It influenced it in that I went through a lesson in film and what Mike likes to watch. He’d say, “Why don’t you watch this now?” … It is a very intimate film, but that was probably coincidence. But yes, it was a very strong experience for me. Most of Mike’s work is pretty intimate and pretty raw emotionally and structured immaculately.
Probably the most influential part was watching him talk to Patrick Marber and working with Patrick Marber, who wrote the play and the script, and seeing his rehearsals. … I was there from the first read-through …. Through the real walk-throughs and actually shooting it. So [I was] watching that process up front and close. I directed theater in college, so I was a theater buff, too.
What did your previous films bring to “Free Solo”?
Every single film I’ve ever made was compelled by something that was very personal. It struck me at 20 that [film] was one of the most powerful ways of creating empathy with someone who is different, who would maybe not have the opportunity to be in the frame. … And because of who I was, I was always very acutely aware of what were those differences, who were those different people. I was different, I was biracial in a time when not many people were. I couldn’t understand the kind of religious persecution that my parents’ families experienced, and coming to America. The idea that [my parents] married each other was so against what they were running from, was so in the face of what they were running from. … I was acutely aware of difference, and I had the privilege of traveling a lot as a kid, because my dad was a professor.
So, every film [has been such, starting with] my Kosovo film, which is about genocide, it’s still happening in the center of Europe, years after the Dayton Accord, and these people are just like us … Here is a contemporary look at what happens after war. You’ve spent your entire life waiting for war—what happens next? And it’s important that people hear [the characters’] story, because what is their future? I think a lot of the perception around the war in Kosovo was of people in babushkas, who are illiterate, and that is not what this place is about.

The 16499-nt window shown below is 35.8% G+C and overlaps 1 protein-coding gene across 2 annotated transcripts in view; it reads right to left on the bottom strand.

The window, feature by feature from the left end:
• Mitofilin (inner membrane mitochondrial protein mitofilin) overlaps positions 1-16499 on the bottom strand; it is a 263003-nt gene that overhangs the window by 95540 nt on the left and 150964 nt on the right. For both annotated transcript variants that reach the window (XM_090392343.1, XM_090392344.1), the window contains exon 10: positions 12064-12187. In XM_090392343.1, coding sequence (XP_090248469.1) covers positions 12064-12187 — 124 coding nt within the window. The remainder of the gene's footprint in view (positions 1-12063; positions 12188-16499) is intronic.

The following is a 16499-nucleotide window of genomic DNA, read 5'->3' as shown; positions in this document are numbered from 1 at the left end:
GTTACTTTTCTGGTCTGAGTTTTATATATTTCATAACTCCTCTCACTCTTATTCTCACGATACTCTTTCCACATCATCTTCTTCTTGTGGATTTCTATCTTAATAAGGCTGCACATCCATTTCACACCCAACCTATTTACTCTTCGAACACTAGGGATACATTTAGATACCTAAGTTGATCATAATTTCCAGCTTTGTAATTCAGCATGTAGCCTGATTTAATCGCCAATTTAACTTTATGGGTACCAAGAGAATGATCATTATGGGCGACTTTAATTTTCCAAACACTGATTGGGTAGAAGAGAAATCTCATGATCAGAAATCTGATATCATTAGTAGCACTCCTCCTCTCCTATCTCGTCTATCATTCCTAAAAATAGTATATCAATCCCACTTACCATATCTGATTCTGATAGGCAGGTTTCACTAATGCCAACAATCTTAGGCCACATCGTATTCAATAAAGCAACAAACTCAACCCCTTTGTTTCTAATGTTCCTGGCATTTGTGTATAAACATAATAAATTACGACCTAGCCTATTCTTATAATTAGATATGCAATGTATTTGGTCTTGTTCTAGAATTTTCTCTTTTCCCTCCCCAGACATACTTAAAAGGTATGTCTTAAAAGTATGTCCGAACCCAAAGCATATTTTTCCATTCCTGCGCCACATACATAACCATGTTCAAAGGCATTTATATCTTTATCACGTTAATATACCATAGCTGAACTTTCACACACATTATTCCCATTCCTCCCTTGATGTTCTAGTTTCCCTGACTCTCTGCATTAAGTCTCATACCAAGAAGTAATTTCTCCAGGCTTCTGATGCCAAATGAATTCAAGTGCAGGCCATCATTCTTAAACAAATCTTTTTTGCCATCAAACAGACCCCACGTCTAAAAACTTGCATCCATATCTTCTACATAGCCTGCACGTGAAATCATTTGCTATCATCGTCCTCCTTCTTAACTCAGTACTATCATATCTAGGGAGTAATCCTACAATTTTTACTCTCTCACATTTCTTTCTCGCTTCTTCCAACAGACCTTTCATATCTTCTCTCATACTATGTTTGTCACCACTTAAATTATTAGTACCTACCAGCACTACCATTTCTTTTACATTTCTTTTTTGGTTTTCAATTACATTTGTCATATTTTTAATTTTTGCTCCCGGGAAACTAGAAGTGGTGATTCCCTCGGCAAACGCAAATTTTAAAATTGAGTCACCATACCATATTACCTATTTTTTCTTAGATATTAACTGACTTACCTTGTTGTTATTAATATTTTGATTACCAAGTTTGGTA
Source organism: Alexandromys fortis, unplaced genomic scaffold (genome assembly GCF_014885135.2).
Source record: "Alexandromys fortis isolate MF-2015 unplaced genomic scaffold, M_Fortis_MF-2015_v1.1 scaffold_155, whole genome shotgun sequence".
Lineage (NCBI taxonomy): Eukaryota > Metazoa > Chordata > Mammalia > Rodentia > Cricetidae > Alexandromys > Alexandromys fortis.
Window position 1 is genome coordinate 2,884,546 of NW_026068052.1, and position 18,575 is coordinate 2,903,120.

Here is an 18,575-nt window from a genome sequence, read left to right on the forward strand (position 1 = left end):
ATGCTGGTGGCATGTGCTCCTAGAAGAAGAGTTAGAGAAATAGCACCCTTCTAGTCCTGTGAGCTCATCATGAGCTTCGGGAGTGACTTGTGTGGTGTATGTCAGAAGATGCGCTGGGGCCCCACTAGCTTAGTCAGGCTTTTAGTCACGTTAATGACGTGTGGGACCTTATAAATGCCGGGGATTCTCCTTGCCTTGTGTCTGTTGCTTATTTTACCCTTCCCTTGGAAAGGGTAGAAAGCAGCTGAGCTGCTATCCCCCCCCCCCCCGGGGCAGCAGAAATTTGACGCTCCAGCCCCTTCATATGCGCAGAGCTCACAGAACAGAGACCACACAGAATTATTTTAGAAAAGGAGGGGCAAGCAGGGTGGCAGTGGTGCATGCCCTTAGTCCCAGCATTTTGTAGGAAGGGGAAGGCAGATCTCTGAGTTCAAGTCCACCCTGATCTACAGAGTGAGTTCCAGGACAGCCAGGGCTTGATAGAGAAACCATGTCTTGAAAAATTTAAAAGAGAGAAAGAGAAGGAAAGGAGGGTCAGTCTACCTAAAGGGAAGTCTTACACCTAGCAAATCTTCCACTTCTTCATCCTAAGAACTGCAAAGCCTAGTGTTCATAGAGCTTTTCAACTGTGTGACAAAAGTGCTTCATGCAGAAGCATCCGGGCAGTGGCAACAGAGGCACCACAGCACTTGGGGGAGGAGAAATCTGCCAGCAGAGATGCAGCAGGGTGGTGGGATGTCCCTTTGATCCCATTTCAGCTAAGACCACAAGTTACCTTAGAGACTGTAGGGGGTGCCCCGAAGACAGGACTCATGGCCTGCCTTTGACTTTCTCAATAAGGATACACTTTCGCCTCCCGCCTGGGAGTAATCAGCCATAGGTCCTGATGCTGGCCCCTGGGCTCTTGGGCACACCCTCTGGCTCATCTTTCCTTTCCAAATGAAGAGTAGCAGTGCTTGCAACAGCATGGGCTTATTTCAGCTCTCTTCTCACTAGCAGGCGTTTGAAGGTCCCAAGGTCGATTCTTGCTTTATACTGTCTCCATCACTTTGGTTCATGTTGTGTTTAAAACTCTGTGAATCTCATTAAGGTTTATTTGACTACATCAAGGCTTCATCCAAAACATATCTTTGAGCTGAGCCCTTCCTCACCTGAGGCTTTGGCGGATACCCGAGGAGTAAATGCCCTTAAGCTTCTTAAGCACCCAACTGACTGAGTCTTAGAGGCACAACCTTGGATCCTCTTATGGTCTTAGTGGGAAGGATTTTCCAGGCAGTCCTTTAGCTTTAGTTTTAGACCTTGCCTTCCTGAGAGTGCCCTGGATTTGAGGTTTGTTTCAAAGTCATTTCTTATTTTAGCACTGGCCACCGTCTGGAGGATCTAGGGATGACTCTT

“Youssou” was about post 9/11, and my best friend [Catherine “Cat” MacRae, fellow student at both the Brearley School and Princeton] died in 9/11. It is about what he did, it was incredibly brave, about courage in the face of religious persecution, where essentially he said, Let’s celebrate Islam, because all of Islam is not what you are seeing in the news. He created this incredible album that celebrates the peaceful, true side of Islam, and then he was accused of blasphemy at home …. So the film takes this whole twist, and becomes very, very personal. But it was always about courage, and celebrating something you wouldn’t see is important to the dialogue. … Putting his story in the frame, getting it in front of people, is important because it will change how we look at things.
Same thing for “Touba,” it’s like the extension of that. Like, let’s go on this religious pilgrimage and actually be with these people and show people what it’s like, it’s a very special form of Islam that is wonderful to look at and people need to know about.
“Incorruptible,” same thing. … The oldest democracy in Africa was erupting into violence because the president wanted to change the constitution, which is very, very prescient now. The more that happens, the more I’m like, Oh, that film was ahead of its time.
Meru was about this incredible story. One, I had fallen in love with Jimmy, and it became again a personal thing, like, What is the best way for him to be able to articulate this story? … This is what I do, it’s what I’ve been doing for 15 years. I can help do this. I just was incredibly moved by the friendship in that story.
Alex [Honnold, in “Free Solo”] was about courage. … Here was a kid who was so scared of everything, he began climbing without ropes because he was scared to speak to another person. I get it. I feel it. Jimmy felt that. We all have something like that in our lives, and he had the courage to move through this methodically, and learn how to hug, how to eat vegetables, how to talk to other people. The idea that he had the vision to do that, he wanted to connect, I always thought was very moving.
You hope that a film you make touches people. You never know. You make your film. We’ve been so moved by the outpouring of young people who say that Alex’s story gives them courage to address the obstacles in their lives. That the impossible somehow becomes possible, that it’s possible to have agency, to change things.
We’re making “Along the Way,” a film about Kristine Tompkins and Tompkins Conservation. [Note: Kristine McDivitt Tompkins, former CEO of Patagonia, Inc., is widow of the conservationist Doug Tompkins and with him had preserved vast areas of Argentina and Chile. Doug died in a kayaking accident in 2015 despite heroic rescue efforts.] It’s very much in line … It’s very nice to see this incredible crew now showcase a female protagonist. Kris is just the most inspiring person on earth, her story and the strength she has shown, and what she did with Doug and Yvon [Chouinard] is very, very powerful.
It’s about this radical way they lived. They were going to put everything into it, and that mattered.